stream data off the surface of the platters during sustained reads of many megabytes of
data in a row. The higher this figure the better, but small differences between models
usually aren't significant. It is most important for those working with large files.
- Interface Speed: Both IDE/ATA and SCSI operate at several standard speeds. For
IDE/ATA drives the current standard is Ultra
ATA/100, with the "100" standing for the interface's maximum potential
throughput, 100 MB/s. In theory, faster interface drives are better, but for most PCs the
speed of the interface has little impact on overall hard disk performance, as long as the
number is above the maximum sustained transfer rate of the drive (see under "magic
numbers" below for more). If you want to run an Ultra ATA/100 drive you need a
controller that supports Ultra ATA/100, but even a controller that runs at 66 or 33 MB/s
theoretical bandwidth will work OK; the drives are backward compatible.
Quality Selection Criteria: The hard disk is the only component in the PC where a
failure means you have a much bigger problem on your hands than merely getting replacement
hardware--you have to worry about your data! For this reason, quality is probably more
important for this component than it is for any other. Also note that company reputation
is a very important quality consideration. Here are some specific quality criteria to look
at when evaluating models:
- MTBF: As with power supplies and some other components, MTBF for hard disks
stands for mean time between failures. It gives an estimate of the quality of the
drive by approximating the number of hours that will elapse between failures when a group
of drives of this type are run for millions of aggregate hours under ideal conditions. It
does not mean how long you should expect any particular drive to continue running. A model
with a significantly larger MTBF figure can be reasonably predicted to last longer than
one with a smaller value, but remember that these are just engineering estimates.
- Service Life: The manufacturer's designed life expectancy of the drive. For the
stated number of years, the manufacturer of the drive believes the unit will work reliably
and safely; beyond that point the drive may continue to work but the chance of problems
- Warranty Length: The number of years the manufacturer warrants the drive. Watch
for discrepancies between this figure and the service life of the drive--whichever is
lower is what the prudent person will trust!
- Warranty Policies: Some companies provide much better warranty service and
coverage than others, and I consider this a quality indicator. See the "Warranty
Issues" section below for more.
- Noise and Vibration: As spindle speeds and actuators get faster, drives make more
and more noise unless careful engineering is done to counteract it. For some people this
is not much of an issue, but for others it is very important. Drives come with objective
noise specifications, and most reviewers also assess the amount of noise made by the units
they are evaluating. If you are especially sensitive to noise, check out in person the
sound level of any model you are considering before you buy; it seems to be a very
- Quality and Reliability Features: Most drives come with a number of features that
are designed to improve the integrity and reliability of drives. A few of the more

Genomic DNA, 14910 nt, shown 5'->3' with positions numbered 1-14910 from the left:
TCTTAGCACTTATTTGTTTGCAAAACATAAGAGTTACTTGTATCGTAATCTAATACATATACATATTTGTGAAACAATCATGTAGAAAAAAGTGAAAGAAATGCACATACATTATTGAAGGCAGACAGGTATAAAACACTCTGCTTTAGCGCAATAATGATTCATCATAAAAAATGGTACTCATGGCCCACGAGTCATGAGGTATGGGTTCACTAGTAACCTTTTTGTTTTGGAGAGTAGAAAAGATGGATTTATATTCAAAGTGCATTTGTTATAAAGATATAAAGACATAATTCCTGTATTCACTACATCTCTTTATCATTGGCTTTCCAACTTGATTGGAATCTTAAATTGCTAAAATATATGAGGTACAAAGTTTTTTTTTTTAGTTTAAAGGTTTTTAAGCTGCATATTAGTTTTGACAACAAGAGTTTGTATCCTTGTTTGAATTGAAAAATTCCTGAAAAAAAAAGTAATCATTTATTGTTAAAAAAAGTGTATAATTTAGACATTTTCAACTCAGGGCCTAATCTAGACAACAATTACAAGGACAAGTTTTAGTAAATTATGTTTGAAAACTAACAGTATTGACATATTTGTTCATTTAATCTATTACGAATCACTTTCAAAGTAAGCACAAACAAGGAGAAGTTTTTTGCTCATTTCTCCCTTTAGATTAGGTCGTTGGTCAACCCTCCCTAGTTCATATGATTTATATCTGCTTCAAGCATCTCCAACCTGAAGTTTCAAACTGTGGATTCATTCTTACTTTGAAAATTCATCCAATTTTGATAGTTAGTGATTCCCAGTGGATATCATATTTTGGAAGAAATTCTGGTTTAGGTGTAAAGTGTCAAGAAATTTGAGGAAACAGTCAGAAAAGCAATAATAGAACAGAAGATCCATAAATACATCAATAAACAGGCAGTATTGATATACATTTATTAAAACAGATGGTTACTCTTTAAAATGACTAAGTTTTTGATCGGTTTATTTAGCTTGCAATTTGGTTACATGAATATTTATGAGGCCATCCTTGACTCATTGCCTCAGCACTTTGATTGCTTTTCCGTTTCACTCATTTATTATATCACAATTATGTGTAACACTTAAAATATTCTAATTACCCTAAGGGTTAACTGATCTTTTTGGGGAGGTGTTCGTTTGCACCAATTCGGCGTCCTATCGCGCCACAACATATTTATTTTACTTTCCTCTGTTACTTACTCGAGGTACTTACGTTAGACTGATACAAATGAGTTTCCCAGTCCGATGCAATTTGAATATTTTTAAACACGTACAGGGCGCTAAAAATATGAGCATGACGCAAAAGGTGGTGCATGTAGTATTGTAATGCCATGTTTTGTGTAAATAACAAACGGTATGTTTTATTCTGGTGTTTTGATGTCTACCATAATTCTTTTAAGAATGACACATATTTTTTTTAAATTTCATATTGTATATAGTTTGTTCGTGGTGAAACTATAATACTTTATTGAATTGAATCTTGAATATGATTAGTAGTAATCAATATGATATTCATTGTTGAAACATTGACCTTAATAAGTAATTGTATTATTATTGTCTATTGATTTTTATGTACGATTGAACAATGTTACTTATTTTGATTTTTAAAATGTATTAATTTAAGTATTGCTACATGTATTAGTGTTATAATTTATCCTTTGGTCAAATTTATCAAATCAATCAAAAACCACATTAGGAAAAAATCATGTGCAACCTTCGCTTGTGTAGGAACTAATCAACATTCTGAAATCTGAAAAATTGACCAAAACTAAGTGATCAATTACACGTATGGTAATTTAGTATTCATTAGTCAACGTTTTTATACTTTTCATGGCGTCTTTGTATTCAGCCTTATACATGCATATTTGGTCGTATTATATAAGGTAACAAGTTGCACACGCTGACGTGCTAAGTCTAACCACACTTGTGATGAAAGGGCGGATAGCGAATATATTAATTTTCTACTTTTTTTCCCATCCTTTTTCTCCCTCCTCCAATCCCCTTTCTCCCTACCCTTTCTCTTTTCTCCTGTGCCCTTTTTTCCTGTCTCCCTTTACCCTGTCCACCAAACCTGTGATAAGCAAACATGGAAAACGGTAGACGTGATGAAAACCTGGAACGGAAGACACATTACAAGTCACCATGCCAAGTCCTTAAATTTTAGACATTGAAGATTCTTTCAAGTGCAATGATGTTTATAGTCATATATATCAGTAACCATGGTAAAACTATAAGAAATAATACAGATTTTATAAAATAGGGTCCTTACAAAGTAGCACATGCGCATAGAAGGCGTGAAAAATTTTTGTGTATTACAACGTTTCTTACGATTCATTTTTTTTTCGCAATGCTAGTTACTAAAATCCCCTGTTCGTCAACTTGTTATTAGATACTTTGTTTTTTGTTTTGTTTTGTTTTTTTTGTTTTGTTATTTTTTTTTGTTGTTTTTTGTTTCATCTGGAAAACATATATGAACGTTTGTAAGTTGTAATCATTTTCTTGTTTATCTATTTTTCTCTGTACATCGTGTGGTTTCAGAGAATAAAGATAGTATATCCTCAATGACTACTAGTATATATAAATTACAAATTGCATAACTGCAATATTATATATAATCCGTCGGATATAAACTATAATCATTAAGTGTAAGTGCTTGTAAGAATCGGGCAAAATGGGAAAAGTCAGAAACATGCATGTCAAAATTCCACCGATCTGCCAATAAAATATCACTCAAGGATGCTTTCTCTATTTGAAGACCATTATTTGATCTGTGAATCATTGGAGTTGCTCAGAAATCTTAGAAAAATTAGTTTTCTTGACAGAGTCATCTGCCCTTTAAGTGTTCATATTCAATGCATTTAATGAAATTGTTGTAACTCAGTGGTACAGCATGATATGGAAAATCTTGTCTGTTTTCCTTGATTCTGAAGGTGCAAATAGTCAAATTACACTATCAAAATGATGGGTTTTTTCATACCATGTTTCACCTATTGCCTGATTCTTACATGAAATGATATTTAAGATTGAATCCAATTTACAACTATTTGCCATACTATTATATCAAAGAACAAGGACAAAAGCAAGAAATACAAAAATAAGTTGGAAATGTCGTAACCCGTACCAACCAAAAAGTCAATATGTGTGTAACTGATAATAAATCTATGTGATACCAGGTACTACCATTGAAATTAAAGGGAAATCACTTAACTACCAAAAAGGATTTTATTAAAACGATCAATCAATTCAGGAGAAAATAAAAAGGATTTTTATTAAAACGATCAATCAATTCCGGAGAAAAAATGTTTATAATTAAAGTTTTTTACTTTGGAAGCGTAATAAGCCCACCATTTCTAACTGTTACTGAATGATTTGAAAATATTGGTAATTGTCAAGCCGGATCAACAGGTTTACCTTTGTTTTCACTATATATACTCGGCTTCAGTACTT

important ones you may wish to look for are: "SMART" technology, enhanced shock
protection, head load/unload technology, temperature monitoring, and enhanced automatic
Important Features: Hard disks perform a very specific function within the PC, and
there aren't typically features put on them to differentiate models as is the case with
many other components. The most important "features" of a hard disk for most
people are performance, capacity and reliability, and specific features added to drives
are usually oriented around improving quality and reliability as described just above.
"Magic Numbers" To Watch For: Hard disks have more than their fair share
of magic numbers, and fortunately, some of them are actually important. ^) Here are the
ones I see most frequently:
- Capacity: Obviously this is important, as described above, though it is often
presented with no performance specifications, as if capacity was all that mattered.
- Spindle Speed: This is also reasonable as magic numbers go. It certainly doesn't
tell the whole story, but if you were going to provide only one performance specification,
that would be the one for my money.
- Interface Transfer Rate: This is the most overrated performance specification for
hard disks, and the one most often used as a selling point. Today's IDE/ATA drives (and
controllers) are usually sold as "Ultra ATA/66" or "Ultra ATA/100",
where the "66" and "100" are interface transfer rate specifications in
MB/s. Unfortunately, in most cases the real performance of the PC is based primarily on
the internal performance characteristics of the drive itself, not the interface. The most
important thing is to keep the interface transfer rate above the maximum sustained
transfer rate of the drive; the rest is gravy, and there are no drives on the market in
2000 that can saturate a 66 MB/s interface, much less a 100 MB/s interface. Don't worry
too much about the interface transfer rate on a modern PC, unless you are using a high-end
SCSI system with multiple fast drives on it.
- Buffer Size: This refers to the size of the memory buffer or cache within the
hard disk. Larger buffers improve performance by a small degree, but not nearly to the
extent that some manufacturers would have you believe. A 4 MiB buffer may be four times the size of a 1 MiB
buffer but it will likely only make a difference of a couple of percentage points in the